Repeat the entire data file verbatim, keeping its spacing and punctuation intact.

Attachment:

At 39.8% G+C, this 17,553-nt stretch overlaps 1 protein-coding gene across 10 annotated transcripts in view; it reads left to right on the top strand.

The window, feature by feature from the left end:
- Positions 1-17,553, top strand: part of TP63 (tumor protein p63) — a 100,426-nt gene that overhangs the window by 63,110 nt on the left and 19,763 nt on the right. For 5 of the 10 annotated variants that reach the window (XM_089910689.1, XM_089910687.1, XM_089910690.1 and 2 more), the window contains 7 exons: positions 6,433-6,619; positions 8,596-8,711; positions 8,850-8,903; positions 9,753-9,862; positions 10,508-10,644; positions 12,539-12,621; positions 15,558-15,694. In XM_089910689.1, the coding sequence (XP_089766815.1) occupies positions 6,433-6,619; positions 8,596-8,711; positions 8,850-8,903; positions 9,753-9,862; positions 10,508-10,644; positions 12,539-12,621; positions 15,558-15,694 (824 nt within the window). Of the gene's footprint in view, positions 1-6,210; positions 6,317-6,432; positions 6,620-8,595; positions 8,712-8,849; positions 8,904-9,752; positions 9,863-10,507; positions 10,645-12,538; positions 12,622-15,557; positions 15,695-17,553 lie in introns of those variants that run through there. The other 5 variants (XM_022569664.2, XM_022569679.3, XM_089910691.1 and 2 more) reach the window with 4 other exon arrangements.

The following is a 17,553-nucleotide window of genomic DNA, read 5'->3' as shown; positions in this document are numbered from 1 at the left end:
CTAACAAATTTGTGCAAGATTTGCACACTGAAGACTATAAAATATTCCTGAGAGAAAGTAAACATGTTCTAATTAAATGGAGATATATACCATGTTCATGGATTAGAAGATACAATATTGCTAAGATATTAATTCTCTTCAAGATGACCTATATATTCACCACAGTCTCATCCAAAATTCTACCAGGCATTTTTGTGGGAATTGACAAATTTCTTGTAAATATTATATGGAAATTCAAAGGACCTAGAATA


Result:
At 39.8% G+C, this 17,553-nt stretch overlaps 1 protein-coding gene across 10 annotated transcripts in view; it reads left to right on the top strand.

The window, feature by feature from the left end:
- Positions 1-17,553, top strand: part of TP63 (tumor protein p63) — a 100,426-nt gene that overhangs the window by 63,110 nt on the left and 19,763 nt on the right. For 5 of the 10 annotated variants that reach the window (XM_089910689.1, XM_089910687.1, XM_089910690.1 and 2 more), the window contains 7 exons: positions 6,433-6,619; positions 8,596-8,711; positions 8,850-8,903; positions 9,753-9,862; positions 10,508-10,644; positions 12,539-12,621; positions 15,558-15,694. In XM_089910689.1, the coding sequence (XP_089766815.1) occupies positions 6,433-6,619; positions 8,596-8,711; positions 8,850-8,903; positions 9,753-9,862; positions 10,508-10,644; positions 12,539-12,621; positions 15,558-15,694 (824 nt within the window). Of the gene's footprint in view, positions 1-6,210; positions 6,317-6,432; positions 6,620-8,595; positions 8,712-8,849; positions 8,904-9,752; positions 9,863-10,507; positions 10,645-12,538; positions 12,622-15,557; positions 15,695-17,553 lie in introns of those variants that run through there. The other 5 variants (XM_022569664.2, XM_022569679.3, XM_089910691.1 and 2 more) reach the window with 4 other exon arrangements.

The following is a 17,553-nucleotide window of genomic DNA, read 5'->3' as shown; positions in this document are numbered from 1 at the left end:
CTAACAAATTTGTGCAAGATTTGCACACTGAAGACTATAAAATATTCCTGAGAGAAAGTAAACATGTTCTAATTAAATGGAGATATATACCATGTTCATGGATTAGAAGATACAATATTGCTAAGATATTAATTCTCTTCAAGATGACCTATATATTCACCACAGTCTCATCCAAAATTCTACCAGGCATTTTTGTGGGAATTGACAAATTTCTTGTAAATATTATATGGAAATTCAAAGGACCTAGAATA